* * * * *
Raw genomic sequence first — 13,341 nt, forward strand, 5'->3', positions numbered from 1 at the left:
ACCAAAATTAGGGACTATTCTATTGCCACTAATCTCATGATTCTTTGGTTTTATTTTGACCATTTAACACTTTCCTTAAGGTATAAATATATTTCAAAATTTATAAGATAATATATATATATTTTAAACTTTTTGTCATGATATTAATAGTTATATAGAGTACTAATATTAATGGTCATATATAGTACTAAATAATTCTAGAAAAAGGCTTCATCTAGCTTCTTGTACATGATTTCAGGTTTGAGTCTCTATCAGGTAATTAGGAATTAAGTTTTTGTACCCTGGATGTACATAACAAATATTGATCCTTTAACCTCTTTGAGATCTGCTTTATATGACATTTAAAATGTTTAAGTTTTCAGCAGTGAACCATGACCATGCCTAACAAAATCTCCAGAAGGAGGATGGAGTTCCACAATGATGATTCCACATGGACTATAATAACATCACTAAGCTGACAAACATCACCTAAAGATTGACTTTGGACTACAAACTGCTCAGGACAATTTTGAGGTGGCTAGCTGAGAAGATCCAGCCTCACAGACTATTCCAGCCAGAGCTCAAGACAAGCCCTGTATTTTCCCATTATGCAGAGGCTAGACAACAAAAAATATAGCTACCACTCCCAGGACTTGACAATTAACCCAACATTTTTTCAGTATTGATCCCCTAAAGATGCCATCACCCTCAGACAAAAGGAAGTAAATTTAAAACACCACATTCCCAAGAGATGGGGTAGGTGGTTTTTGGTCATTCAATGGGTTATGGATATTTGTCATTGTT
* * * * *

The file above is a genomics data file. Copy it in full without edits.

Raw genomic sequence first — 13,341 nt, forward strand, 5'->3', positions numbered from 1 at the left:
ACCAAAATTAGGGACTATTCTATTGCCACTAATCTCATGATTCTTTGGTTTTATTTTGACCATTTAACACTTTCCTTAAGGTATAAATATATTTCAAAATTTATAAGATAATATATATATATTTTAAACTTTTTGTCATGATATTAATAGTTATATAGAGTACTAATATTAATGGTCATATATAGTACTAAATAATTCTAGAAAAAGGCTTCATCTAGCTTCTTGTACATGATTTCAGGTTTGAGTCTCTATCAGGTAATTAGGAATTAAGTTTTTGTACCCTGGATGTACATAACAAATATTGATCCTTTAACCTCTTTGAGATCTGCTTTATATGACATTTAAAATGTTTAAGTTTTCAGCAGTGAACCATGACCATGCCTAACAAAATCTCCAGAAGGAGGATGGAGTTCCACAATGATGATTCCACATGGACTATAATAACATCACTAAGCTGACAAACATCACCTAAAGATTGACTTTGGACTACAAACTGCTCAGGACAATTTTGAGGTGGCTAGCTGAGAAGATCCAGCCTCACAGACTATTCCAGCCAGAGCTCAAGACAAGCCCTGTATTTTCCCATTATGCAGAGGCTAGACAACAAAAAATATAGCTACCACTCCCAGGACTTGACAATTAACCCAACATTTTTTCAGTATTGATCCCCTAAAGATGCCATCACCCTCAGACAAAAGGAAGTAAATTTAAAACACCACATTCCCAAGAGATGGGGTAGGTGGTTTTTGGTCATTCAATGGGTTATGGATATTTGTCATTGTT